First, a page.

In a first, OGA sets in motion process for imposing sanctions on company

The Oil and Gas Authority (OGA) is “sharpening its pencil” and won’t hold back from using its powers, the regulator’s boss said yesterday.

OGA chief executive Andy Samuel said the organisation had for the first time started the process that could result in sanctions being imposed on an unspecified company.

Sanctions enforceable by the OGA are graded from private warnings and public enforcement notices, all the way up to financial penalties capped at £1million, operator removals and licence revocations.

Mr Samuel said he is frequently asked why the OGA isn’t wielding its powers.

He told the audience at the Oil and Gas UK conference in Aberdeen the regulator was indeed using its clout, but that all disputes have been resolved without the need to go public, so far.

He said the Wood Review, which recommended creating a regulator, envisaged that the OGA would work behind the scenes to get activity going without “making a big fuss”.

He said the OGA had successfully resolved 29 “cases”, while 24 are being dealt with. Eleven more could soon be added to the regulator’s to-do list.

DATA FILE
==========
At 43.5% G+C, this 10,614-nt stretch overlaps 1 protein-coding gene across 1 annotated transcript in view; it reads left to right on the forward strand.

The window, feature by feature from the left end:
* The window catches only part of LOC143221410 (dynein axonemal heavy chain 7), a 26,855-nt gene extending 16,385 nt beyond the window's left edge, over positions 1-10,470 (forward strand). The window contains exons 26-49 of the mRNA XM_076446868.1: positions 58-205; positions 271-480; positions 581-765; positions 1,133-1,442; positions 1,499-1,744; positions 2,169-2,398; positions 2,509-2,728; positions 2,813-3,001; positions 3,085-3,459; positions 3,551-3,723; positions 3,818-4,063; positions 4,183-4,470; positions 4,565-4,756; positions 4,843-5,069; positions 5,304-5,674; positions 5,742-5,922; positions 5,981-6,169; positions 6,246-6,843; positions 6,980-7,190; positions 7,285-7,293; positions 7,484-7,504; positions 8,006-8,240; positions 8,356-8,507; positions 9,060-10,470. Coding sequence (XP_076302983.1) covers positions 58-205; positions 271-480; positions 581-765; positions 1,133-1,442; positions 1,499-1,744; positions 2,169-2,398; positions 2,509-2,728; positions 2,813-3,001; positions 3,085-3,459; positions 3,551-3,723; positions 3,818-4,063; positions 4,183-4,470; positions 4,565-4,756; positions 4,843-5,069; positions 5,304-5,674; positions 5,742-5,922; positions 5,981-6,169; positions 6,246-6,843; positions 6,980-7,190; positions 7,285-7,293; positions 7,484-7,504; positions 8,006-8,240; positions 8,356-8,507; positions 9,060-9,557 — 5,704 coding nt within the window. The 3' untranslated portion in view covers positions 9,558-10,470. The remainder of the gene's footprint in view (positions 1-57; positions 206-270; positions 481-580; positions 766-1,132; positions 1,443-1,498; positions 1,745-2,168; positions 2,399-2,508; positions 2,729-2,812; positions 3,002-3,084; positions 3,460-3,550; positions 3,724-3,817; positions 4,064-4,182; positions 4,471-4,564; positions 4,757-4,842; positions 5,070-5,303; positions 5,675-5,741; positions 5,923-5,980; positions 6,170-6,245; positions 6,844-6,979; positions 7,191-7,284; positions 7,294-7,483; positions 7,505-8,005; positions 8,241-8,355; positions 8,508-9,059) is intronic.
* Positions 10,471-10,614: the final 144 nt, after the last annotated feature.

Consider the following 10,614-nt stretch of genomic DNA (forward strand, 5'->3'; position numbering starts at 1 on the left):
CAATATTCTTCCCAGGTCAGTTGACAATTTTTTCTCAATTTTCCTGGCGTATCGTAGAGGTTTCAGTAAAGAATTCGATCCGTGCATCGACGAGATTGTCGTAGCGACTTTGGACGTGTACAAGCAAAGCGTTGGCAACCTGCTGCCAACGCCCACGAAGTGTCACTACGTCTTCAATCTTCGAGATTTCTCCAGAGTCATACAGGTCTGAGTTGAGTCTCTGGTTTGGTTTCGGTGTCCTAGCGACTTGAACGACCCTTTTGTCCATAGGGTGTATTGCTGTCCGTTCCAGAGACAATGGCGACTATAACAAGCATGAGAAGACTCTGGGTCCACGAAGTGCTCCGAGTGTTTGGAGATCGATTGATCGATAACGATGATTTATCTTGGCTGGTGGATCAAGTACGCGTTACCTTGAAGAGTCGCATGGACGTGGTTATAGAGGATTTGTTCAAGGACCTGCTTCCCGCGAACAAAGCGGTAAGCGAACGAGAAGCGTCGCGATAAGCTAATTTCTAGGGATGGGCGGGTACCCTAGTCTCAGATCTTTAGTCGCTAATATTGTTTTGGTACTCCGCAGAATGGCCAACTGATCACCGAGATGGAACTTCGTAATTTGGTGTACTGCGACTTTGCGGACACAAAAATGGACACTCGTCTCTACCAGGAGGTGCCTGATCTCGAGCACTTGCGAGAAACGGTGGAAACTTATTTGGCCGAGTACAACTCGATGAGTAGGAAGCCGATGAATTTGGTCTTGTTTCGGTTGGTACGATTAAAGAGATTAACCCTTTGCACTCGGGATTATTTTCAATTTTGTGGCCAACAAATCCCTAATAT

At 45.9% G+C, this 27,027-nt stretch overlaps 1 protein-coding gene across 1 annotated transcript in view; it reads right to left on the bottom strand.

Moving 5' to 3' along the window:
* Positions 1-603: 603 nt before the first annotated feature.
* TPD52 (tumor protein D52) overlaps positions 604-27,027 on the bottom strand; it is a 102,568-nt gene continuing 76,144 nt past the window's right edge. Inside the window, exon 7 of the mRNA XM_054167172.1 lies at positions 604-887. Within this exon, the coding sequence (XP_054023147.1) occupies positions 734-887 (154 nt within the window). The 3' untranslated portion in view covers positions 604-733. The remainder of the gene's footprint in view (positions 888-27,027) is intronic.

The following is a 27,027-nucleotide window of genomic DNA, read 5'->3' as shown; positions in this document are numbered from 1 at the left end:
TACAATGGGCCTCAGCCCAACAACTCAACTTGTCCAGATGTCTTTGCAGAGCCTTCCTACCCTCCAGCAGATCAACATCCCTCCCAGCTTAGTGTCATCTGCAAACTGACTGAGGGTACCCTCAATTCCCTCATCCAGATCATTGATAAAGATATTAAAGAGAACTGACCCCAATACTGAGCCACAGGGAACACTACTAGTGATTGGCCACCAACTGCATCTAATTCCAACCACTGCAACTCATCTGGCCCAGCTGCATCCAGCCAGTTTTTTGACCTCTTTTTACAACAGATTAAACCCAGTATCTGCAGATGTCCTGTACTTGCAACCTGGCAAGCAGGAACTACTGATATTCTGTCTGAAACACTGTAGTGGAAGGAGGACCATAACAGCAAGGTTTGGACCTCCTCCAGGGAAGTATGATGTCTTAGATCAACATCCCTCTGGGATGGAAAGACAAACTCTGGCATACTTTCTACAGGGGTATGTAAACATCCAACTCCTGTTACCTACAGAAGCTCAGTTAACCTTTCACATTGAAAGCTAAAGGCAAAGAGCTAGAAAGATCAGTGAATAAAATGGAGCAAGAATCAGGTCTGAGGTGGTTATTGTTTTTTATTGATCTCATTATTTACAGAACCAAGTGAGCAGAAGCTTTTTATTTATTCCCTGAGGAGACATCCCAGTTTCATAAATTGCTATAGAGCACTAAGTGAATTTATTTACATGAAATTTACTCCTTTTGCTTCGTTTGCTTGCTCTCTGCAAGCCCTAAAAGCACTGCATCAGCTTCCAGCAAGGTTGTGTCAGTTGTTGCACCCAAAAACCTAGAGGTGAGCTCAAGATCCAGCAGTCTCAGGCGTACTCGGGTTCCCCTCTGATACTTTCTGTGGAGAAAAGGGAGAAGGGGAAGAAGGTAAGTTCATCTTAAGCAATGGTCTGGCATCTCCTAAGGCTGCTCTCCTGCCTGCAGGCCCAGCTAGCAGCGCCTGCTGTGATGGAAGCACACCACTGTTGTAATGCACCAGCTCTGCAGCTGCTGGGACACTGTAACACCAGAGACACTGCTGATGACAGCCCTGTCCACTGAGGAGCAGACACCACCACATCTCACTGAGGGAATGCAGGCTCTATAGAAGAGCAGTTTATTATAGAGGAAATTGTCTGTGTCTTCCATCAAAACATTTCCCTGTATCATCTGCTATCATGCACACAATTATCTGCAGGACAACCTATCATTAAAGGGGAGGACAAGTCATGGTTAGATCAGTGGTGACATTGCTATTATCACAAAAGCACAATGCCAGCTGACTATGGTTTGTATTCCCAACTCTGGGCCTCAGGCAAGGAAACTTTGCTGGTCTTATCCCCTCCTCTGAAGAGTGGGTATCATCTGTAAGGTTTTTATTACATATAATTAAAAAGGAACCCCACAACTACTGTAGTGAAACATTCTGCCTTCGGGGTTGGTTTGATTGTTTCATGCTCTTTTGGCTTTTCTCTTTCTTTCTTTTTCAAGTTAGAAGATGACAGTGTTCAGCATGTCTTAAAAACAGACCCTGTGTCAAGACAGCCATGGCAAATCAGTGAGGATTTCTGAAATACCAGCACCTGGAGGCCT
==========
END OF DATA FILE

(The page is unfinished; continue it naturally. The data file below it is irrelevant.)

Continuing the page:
Of those already handled, eight were put to bed following a “formal intervention”, whereby the OGA sends out a “robust letter”.

Cases covered a range of areas, such as companies being too slow to provide data, through to more complex issues where operators are being asked to “put aside their own interests for the greater good of the basin”.

The OGA is now delving deeper into its arsenal of powers to deal with trickier issues.

“We have for the first time last week started a non-binding dispute resolution case,” Mr Samuel said.

“We also for the first time last week had to start an official enquiry which is the start of the sanctions process.

“There is a 15 day turnaround for the enquiry and then if necessary we will then launch an investigation, so we are sharpening our pencil.

“We’ve issued our guidance and we will not hold back from using our powers, though frankly we’re delighted when things work out without us having to go public.”

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